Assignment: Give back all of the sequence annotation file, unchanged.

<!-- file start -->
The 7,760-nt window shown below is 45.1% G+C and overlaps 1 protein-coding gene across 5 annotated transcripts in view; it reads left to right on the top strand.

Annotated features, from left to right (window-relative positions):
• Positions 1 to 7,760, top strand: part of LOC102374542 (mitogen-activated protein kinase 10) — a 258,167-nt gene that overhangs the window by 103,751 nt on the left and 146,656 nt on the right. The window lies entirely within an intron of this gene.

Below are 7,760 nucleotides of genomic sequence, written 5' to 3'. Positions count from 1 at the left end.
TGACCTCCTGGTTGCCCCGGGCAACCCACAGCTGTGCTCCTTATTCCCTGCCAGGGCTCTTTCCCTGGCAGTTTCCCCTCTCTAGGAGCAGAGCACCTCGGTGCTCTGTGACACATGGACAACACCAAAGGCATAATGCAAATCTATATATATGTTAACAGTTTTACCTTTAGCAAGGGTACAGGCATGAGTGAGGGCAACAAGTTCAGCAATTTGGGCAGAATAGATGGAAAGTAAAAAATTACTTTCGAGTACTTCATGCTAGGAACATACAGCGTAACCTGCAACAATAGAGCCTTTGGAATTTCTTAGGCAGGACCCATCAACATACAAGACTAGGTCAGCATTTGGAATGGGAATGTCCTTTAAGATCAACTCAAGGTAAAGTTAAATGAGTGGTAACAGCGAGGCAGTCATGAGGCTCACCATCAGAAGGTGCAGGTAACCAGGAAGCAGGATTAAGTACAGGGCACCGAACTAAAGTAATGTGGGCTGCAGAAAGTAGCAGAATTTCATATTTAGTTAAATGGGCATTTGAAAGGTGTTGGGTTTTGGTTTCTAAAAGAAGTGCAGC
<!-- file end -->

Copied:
The 7,760-nt window shown below is 45.1% G+C and overlaps 1 protein-coding gene across 5 annotated transcripts in view; it reads left to right on the top strand.

Annotated features, from left to right (window-relative positions):
• Positions 1 to 7,760, top strand: part of LOC102374542 (mitogen-activated protein kinase 10) — a 258,167-nt gene that overhangs the window by 103,751 nt on the left and 146,656 nt on the right. The window lies entirely within an intron of this gene.

Below are 7,760 nucleotides of genomic sequence, written 5' to 3'. Positions count from 1 at the left end.
TGACCTCCTGGTTGCCCCGGGCAACCCACAGCTGTGCTCCTTATTCCCTGCCAGGGCTCTTTCCCTGGCAGTTTCCCCTCTCTAGGAGCAGAGCACCTCGGTGCTCTGTGACACATGGACAACACCAAAGGCATAATGCAAATCTATATATATGTTAACAGTTTTACCTTTAGCAAGGGTACAGGCATGAGTGAGGGCAACAAGTTCAGCAATTTGGGCAGAATAGATGGAAAGTAAAAAATTACTTTCGAGTACTTCATGCTAGGAACATACAGCGTAACCTGCAACAATAGAGCCTTTGGAATTTCTTAGGCAGGACCCATCAACATACAAGACTAGGTCAGCATTTGGAATGGGAATGTCCTTTAAGATCAACTCAAGGTAAAGTTAAATGAGTGGTAACAGCGAGGCAGTCATGAGGCTCACCATCAGAAGGTGCAGGTAACCAGGAAGCAGGATTAAGTACAGGGCACCGAACTAAAGTAATGTGGGCTGCAGAAAGTAGCAGAATTTCATATTTAGTTAAATGGGCATTTGAAAGGTGTTGGGTTTTGGTTTCTAAAAGAAGTGCAGC